Training Networks of Local Health Departments: A Regional Assessment

J Public Health Manag Pract. 2021 Mar 12. doi: 10.1097/PHH.0000000000001274. Online ahead of print.

Abstract

Objective: The public health system faces major challenges in 2020, including an aging workforce, reductions in funding, and 2 simultaneous major threats to public health-the coronavirus pandemic and racial injustice. To effectively harness promising new technologies and address these and other public health challenges ahead, public health professionals must be trained on evidence-based practices for protecting and improving public health. This project sought to understand the network of health departments and organizations that provide training in order to inform strategic efforts to fill training gaps and improve access to training for local health departments (LHDs), thereby strengthening the public health system.

Design/setting/participants: We conducted a Web-based survey of 501 LHDs in the 6 states constituting Region V of the Department of Health & Human Services. The survey focused on the training relationship between LHDs and state and national organizations that provide public health training, allowing for a social network analysis. We used data visualization and descriptive statistics to examine the network.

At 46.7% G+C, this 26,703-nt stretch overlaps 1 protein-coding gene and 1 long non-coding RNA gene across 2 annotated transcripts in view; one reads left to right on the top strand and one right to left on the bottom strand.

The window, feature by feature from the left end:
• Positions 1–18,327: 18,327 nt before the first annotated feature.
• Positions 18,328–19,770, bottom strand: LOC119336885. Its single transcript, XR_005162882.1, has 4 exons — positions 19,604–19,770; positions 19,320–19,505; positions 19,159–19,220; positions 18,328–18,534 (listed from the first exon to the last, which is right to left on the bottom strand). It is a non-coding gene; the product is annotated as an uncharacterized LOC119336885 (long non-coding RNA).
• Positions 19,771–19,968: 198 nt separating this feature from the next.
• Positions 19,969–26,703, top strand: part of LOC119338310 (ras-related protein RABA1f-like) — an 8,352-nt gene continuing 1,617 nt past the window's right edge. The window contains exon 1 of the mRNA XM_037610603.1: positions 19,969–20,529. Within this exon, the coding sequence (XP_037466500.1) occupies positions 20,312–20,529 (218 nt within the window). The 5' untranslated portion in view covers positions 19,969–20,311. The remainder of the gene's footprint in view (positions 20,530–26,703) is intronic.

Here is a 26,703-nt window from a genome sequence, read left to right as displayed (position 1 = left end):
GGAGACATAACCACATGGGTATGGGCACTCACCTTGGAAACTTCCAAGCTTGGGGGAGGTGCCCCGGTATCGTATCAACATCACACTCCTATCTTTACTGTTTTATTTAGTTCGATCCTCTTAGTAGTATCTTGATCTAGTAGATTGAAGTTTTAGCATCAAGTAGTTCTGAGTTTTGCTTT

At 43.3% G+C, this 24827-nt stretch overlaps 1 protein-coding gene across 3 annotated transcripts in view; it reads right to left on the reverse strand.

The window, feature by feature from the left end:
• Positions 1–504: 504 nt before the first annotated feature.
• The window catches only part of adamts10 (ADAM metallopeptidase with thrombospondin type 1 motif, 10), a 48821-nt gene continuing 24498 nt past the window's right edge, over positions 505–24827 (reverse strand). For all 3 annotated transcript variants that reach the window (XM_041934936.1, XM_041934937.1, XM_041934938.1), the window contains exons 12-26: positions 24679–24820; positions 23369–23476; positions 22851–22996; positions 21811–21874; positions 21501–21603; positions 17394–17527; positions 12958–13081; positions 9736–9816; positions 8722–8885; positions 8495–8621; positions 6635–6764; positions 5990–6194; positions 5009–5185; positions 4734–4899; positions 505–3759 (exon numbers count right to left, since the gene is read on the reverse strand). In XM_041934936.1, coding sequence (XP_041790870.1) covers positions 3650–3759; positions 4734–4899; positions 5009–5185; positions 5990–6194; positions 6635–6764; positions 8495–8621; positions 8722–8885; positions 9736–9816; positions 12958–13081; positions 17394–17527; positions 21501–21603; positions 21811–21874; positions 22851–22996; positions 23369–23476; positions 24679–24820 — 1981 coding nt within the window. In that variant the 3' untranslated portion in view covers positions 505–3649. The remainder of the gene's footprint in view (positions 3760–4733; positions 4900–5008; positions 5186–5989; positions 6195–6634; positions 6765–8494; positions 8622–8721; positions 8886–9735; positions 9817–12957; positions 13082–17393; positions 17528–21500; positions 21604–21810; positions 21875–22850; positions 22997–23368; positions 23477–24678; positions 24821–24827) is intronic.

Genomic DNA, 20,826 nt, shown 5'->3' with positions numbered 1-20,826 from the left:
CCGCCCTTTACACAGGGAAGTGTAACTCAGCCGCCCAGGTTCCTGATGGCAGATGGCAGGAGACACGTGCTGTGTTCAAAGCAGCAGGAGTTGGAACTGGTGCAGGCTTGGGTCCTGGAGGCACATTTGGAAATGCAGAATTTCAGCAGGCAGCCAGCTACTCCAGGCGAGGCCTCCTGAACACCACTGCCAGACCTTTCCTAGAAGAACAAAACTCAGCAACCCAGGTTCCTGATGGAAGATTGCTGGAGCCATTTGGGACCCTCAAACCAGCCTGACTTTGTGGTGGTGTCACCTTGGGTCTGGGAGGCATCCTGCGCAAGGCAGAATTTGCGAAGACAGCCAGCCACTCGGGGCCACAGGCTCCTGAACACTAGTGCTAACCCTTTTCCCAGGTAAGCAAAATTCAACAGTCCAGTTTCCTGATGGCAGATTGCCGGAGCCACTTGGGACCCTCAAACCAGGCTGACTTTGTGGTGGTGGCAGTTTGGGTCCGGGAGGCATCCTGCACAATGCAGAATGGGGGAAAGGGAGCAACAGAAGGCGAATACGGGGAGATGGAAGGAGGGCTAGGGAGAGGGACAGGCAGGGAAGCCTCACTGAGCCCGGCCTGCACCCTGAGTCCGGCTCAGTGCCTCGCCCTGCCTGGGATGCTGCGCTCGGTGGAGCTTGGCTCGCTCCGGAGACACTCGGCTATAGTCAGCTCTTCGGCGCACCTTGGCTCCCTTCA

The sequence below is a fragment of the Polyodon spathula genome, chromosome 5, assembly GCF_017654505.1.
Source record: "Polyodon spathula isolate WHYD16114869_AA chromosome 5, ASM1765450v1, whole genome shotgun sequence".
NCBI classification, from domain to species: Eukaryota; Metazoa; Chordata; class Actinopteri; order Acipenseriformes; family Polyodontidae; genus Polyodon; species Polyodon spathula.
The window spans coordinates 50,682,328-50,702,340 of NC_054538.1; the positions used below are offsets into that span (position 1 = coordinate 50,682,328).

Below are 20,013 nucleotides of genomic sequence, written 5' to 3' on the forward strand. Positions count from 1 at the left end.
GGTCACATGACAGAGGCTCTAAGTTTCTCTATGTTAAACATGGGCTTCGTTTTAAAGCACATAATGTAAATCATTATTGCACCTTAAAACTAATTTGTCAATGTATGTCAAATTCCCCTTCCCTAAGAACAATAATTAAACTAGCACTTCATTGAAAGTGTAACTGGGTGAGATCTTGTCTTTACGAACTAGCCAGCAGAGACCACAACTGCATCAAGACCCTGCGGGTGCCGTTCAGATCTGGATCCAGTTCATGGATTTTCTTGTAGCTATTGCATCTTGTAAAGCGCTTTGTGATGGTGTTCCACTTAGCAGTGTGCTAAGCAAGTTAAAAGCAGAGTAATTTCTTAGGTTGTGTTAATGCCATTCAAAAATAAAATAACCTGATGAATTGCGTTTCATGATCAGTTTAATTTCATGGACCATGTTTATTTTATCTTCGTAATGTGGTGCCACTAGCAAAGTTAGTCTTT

Results: Of 290 participating health departments (58% response rate), 248 had monthly or more frequent contact with at least 1 organization for the purpose of training. Altogether, the 248 LHDs were connected to 47 state-level organizations and 10 national-level organizations. In 5 of 6 states, more LHDs were connected to the state health department for training than to any other organization type. Universities, national nonprofits, and national membership organizations provided training to the fewest LHDs. Local health department characteristics did not have a clear relationship with its number of training connections.

Conclusions: State health departments may benefit from the support of universities, national nonprofits, and national membership organizations by partnering to offer training or by recommending training from these organizations to LHDs. Additional qualitative information from local and state health departments would be useful to determine the best strategies for universities, national nonprofits, and national membership organizations to participate in training local practitioners to improve LHD capacity.